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Scandinavian Journal of Pain
publisher
Elsevier
external identifiers
  • pmid:31881001
  • scopus:85078170653
ISSN
1877-8860
DOI
10.1515/sjpain-2019-0121
language
English
LU publication?
yes
id
b841798d-0529-407a-a323-c314dd30b706
date added to LUP
2020-01-12 17:21:32
date last changed
2020-02-23 08:07:17
@article{b841798d-0529-407a-a323-c314dd30b706,
  abstract     = {<p>Background and aims Symptoms of dizziness and pain are both common complaints and the two symptoms often seem to coincide. When symptoms appear concomitant for sustained periods of time the symptoms might maintain and even exacerbate each other, sometimes leading to psychological distress. In order to evaluate such comorbidity we studied patients referred to a vestibular unit and to a psychiatric outpatient clinic with respectively balance disorders and psychological issues. Methods Consecutive patients referred to a vestibular unit (n = 49) and a psychiatric outpatient clinic (n = 62) answered the Dizziness Handicap Inventory (DHI) questionnaire and a questionnaire detailing occurrence of dizziness and pain. Results The experience of dizziness and pain often coincided within individuals across both clinical populations, especially if the pain was located to the neck/shoulder or the back (p = 0.006). Patients who reported dizziness had significantly more often pain (p = 0.024); in the head (p = 0.002), neck/shoulders (p = 0.003) and feet (p = 0.043). Moreover, patients who reported dizziness stated significantly higher scoring on emotional (p &lt; 0.001) and functional (p &lt; 0.001) DHI sub-scales. Furthermore, patients who reported an accident in their history suffered significantly more often from dizziness (p = 0.039) and pain (p &lt; 0.001); in the head (p &lt; 0.001), neck/shoulders (p &lt; 0.001) and arms (p = 0.045) and they scored higher on the emotional (p = 0.004) and functional (p = 0.002) DHI sub-scales. Conclusions The findings suggest comorbidity to exist between dizziness and neck/shoulder or back pain in patients seeking health care for balance disorders or psychological issues. Patients suffering from dizziness and pain, or with both symptoms, also reported higher emotional and functional strain. Thus, healthcare professionals should consider comorbidity when determining diagnosis and consequent measures. Implications Clinicians need to have a broader "receptive scope" in both history and clinical examinations, and ask for all symptoms. Although the patients in this study visited a vestibular unit respectively a psychological clinic, they commonly reported pain conditions when explicitly asked for this symptom. A multimodal approach is thus to favor, especially when the symptoms persist, for the best clinical management.</p>},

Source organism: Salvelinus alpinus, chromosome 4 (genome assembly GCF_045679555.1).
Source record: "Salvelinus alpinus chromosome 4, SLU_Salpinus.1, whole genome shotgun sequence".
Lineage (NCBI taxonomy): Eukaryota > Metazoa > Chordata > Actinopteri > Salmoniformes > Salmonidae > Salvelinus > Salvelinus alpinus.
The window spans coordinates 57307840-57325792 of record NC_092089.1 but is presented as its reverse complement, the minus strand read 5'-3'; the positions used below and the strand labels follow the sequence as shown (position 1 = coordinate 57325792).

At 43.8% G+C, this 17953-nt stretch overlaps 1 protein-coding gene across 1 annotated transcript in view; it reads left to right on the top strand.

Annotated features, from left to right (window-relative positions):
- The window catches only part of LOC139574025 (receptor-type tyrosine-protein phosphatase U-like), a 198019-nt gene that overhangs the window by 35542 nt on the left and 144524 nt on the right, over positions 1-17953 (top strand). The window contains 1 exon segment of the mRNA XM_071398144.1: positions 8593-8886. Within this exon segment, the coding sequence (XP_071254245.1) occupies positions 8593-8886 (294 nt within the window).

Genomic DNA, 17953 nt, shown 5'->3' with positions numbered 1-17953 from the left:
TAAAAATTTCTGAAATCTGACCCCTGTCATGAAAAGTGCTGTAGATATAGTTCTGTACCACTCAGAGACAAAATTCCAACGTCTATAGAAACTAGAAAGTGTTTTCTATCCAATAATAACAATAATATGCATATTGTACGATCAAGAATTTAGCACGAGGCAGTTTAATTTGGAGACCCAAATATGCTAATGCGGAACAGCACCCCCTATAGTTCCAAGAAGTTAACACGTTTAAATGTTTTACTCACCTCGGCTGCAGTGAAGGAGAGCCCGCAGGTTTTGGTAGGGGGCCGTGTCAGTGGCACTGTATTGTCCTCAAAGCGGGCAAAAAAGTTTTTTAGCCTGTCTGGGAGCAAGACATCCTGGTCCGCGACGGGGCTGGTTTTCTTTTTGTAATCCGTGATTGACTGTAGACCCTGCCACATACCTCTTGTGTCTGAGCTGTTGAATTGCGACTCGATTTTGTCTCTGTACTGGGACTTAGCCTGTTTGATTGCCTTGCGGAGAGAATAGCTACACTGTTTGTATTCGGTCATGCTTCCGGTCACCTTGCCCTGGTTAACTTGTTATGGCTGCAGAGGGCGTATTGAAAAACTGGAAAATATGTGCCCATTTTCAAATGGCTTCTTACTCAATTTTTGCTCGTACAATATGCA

author       = {Malmström, Eva-Maj and Magnusson, Måns and Holmberg, Johan and Karlberg, Mikael and Fransson, Per-Anders},
  issn         = {1877-8860},
  language     = {eng},
  month        = {12},
  publisher    = {Elsevier},
  series       = {Scandinavian Journal of Pain},
  title        = {Dizziness and localized pain are often concurrent in patients with balance or psychological disorders},
  url          = {http://dx.doi.org/10.1515/sjpain-2019-0121},
  doi          = {10.1515/sjpain-2019-0121},
  year         = {2019},
}